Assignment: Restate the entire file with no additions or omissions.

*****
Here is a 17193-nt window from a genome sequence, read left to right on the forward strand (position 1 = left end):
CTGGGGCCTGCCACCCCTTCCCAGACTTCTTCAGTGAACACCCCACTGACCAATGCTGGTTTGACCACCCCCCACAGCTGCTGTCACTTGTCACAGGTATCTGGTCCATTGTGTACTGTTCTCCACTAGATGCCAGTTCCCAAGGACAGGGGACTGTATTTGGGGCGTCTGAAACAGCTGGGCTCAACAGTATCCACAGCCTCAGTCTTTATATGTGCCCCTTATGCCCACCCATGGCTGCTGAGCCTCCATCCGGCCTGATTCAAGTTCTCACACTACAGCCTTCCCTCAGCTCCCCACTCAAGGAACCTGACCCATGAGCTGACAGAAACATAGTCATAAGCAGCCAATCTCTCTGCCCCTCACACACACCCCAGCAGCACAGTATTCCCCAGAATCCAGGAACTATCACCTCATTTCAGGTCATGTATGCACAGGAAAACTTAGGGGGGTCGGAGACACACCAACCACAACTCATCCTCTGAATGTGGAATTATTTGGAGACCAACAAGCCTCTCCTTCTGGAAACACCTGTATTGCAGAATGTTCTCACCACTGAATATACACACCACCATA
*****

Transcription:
Here is a 17193-nt window from a genome sequence, read left to right on the forward strand (position 1 = left end):
CTGGGGCCTGCCACCCCTTCCCAGACTTCTTCAGTGAACACCCCACTGACCAATGCTGGTTTGACCACCCCCCACAGCTGCTGTCACTTGTCACAGGTATCTGGTCCATTGTGTACTGTTCTCCACTAGATGCCAGTTCCCAAGGACAGGGGACTGTATTTGGGGCGTCTGAAACAGCTGGGCTCAACAGTATCCACAGCCTCAGTCTTTATATGTGCCCCTTATGCCCACCCATGGCTGCTGAGCCTCCATCCGGCCTGATTCAAGTTCTCACACTACAGCCTTCCCTCAGCTCCCCACTCAAGGAACCTGACCCATGAGCTGACAGAAACATAGTCATAAGCAGCCAATCTCTCTGCCCCTCACACACACCCCAGCAGCACAGTATTCCCCAGAATCCAGGAACTATCACCTCATTTCAGGTCATGTATGCACAGGAAAACTTAGGGGGGTCGGAGACACACCAACCACAACTCATCCTCTGAATGTGGAATTATTTGGAGACCAACAAGCCTCTCCTTCTGGAAACACCTGTATTGCAGAATGTTCTCACCACTGAATATACACACCACCATA